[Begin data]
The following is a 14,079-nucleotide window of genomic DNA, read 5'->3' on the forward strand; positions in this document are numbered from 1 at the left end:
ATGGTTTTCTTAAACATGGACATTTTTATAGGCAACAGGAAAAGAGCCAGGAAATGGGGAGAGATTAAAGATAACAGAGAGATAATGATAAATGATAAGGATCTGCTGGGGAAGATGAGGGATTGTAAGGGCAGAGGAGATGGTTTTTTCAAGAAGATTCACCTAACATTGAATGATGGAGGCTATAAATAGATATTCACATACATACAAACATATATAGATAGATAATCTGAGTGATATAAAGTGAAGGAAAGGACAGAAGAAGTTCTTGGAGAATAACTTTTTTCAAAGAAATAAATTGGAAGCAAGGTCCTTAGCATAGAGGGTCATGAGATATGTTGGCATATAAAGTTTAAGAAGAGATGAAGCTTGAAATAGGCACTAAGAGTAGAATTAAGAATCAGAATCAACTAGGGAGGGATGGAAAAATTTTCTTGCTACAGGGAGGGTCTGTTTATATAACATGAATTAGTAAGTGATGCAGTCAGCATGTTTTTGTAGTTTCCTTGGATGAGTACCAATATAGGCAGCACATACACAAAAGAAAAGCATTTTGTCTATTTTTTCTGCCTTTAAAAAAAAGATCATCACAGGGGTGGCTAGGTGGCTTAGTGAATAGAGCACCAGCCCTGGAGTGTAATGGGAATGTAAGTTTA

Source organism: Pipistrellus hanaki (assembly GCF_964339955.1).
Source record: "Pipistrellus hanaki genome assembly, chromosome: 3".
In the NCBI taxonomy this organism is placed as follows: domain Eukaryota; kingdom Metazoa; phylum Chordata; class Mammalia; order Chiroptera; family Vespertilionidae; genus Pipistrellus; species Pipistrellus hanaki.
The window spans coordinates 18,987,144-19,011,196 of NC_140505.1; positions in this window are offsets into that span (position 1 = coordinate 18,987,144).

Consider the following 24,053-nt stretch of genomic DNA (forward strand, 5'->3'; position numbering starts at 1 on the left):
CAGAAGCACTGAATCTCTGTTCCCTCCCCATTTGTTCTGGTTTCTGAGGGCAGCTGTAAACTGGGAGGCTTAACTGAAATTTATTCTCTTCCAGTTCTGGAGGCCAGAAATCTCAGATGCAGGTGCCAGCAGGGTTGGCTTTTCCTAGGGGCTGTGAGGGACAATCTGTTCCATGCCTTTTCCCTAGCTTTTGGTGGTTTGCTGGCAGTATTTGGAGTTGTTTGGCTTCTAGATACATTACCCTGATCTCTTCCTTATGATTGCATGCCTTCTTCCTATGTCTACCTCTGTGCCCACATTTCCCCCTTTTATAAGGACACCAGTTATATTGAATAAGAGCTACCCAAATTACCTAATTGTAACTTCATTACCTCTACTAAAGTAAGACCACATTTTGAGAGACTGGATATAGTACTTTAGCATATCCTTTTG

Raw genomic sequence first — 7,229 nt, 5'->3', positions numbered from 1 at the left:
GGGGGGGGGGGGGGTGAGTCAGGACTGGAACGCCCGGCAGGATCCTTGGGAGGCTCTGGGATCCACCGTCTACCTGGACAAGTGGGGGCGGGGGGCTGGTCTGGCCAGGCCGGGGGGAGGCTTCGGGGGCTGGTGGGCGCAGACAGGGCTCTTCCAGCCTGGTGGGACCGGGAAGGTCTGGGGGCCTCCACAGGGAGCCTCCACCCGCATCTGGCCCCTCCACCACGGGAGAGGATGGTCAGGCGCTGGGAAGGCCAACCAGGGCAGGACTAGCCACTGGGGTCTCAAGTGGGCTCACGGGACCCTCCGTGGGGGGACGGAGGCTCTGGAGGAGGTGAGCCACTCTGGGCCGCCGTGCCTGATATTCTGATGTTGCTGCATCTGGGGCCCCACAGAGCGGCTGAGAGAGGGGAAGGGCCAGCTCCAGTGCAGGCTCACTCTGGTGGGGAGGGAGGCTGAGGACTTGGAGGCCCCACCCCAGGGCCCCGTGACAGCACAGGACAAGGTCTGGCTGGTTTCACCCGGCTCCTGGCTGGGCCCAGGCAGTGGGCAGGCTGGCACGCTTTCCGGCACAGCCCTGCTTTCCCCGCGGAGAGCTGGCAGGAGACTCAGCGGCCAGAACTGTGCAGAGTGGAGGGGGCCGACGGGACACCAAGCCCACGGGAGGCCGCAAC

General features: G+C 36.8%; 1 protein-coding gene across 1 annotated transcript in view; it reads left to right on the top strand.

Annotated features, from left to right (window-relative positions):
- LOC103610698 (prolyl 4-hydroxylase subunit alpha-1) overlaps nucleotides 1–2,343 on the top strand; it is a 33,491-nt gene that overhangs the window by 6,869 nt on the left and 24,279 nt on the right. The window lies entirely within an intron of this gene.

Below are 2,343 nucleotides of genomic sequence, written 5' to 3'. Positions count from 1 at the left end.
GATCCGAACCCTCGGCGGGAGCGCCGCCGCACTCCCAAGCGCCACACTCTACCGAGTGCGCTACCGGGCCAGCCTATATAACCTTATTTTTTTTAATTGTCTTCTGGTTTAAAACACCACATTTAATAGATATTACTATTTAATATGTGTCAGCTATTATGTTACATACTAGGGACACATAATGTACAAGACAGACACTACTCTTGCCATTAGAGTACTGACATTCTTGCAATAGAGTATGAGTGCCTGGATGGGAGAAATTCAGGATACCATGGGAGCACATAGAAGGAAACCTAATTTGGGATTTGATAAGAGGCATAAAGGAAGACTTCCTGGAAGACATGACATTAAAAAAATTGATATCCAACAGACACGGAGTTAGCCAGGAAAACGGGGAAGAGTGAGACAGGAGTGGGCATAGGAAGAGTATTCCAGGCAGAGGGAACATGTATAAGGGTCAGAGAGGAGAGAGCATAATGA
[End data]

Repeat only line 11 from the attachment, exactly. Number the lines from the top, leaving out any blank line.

General features: G+C 36.8%; 1 protein-coding gene across 1 annotated transcript in view; it reads left to right on the top strand.